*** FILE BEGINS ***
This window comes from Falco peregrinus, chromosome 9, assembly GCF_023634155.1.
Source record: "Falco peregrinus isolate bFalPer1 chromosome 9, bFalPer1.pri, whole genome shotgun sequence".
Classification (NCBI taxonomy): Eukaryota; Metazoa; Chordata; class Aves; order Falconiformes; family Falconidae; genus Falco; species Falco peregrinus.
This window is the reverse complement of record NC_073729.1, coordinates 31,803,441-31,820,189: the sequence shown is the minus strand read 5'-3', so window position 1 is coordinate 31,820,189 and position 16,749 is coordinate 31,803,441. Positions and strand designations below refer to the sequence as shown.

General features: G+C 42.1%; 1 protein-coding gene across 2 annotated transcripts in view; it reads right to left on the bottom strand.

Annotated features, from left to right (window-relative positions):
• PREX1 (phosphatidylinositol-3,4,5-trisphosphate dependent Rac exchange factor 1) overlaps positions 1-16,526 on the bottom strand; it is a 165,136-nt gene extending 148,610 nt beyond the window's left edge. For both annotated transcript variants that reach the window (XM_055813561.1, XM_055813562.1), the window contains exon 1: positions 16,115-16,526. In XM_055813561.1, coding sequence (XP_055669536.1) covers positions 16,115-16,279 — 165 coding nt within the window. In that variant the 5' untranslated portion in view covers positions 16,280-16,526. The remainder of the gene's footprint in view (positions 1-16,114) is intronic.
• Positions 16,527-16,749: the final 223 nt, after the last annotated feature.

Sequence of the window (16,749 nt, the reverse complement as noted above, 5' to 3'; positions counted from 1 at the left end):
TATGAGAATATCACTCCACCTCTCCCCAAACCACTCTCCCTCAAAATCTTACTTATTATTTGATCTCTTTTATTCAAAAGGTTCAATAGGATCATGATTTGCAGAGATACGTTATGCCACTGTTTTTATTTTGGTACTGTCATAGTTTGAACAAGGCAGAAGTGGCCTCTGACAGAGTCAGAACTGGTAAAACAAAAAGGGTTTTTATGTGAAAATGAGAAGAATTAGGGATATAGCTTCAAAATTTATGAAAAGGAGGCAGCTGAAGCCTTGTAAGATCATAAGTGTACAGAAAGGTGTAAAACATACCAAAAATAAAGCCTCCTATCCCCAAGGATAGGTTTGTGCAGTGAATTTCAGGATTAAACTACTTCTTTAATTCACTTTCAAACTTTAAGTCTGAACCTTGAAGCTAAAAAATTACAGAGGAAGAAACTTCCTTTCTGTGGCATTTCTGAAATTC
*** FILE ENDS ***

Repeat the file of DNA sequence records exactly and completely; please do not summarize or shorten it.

This window comes from Falco peregrinus, chromosome 9, assembly GCF_023634155.1.
Source record: "Falco peregrinus isolate bFalPer1 chromosome 9, bFalPer1.pri, whole genome shotgun sequence".
Classification (NCBI taxonomy): Eukaryota; Metazoa; Chordata; class Aves; order Falconiformes; family Falconidae; genus Falco; species Falco peregrinus.
This window is the reverse complement of record NC_073729.1, coordinates 31,803,441-31,820,189: the sequence shown is the minus strand read 5'-3', so window position 1 is coordinate 31,820,189 and position 16,749 is coordinate 31,803,441. Positions and strand designations below refer to the sequence as shown.

General features: G+C 42.1%; 1 protein-coding gene across 2 annotated transcripts in view; it reads right to left on the bottom strand.

Annotated features, from left to right (window-relative positions):
• PREX1 (phosphatidylinositol-3,4,5-trisphosphate dependent Rac exchange factor 1) overlaps positions 1-16,526 on the bottom strand; it is a 165,136-nt gene extending 148,610 nt beyond the window's left edge. For both annotated transcript variants that reach the window (XM_055813561.1, XM_055813562.1), the window contains exon 1: positions 16,115-16,526. In XM_055813561.1, coding sequence (XP_055669536.1) covers positions 16,115-16,279 — 165 coding nt within the window. In that variant the 5' untranslated portion in view covers positions 16,280-16,526. The remainder of the gene's footprint in view (positions 1-16,114) is intronic.
• Positions 16,527-16,749: the final 223 nt, after the last annotated feature.

Sequence of the window (16,749 nt, the reverse complement as noted above, 5' to 3'; positions counted from 1 at the left end):
TATGAGAATATCACTCCACCTCTCCCCAAACCACTCTCCCTCAAAATCTTACTTATTATTTGATCTCTTTTATTCAAAAGGTTCAATAGGATCATGATTTGCAGAGATACGTTATGCCACTGTTTTTATTTTGGTACTGTCATAGTTTGAACAAGGCAGAAGTGGCCTCTGACAGAGTCAGAACTGGTAAAACAAAAAGGGTTTTTATGTGAAAATGAGAAGAATTAGGGATATAGCTTCAAAATTTATGAAAAGGAGGCAGCTGAAGCCTTGTAAGATCATAAGTGTACAGAAAGGTGTAAAACATACCAAAAATAAAGCCTCCTATCCCCAAGGATAGGTTTGTGCAGTGAATTTCAGGATTAAACTACTTCTTTAATTCACTTTCAAACTTTAAGTCTGAACCTTGAAGCTAAAAAATTACAGAGGAAGAAACTTCCTTTCTGTGGCATTTCTGAAATTC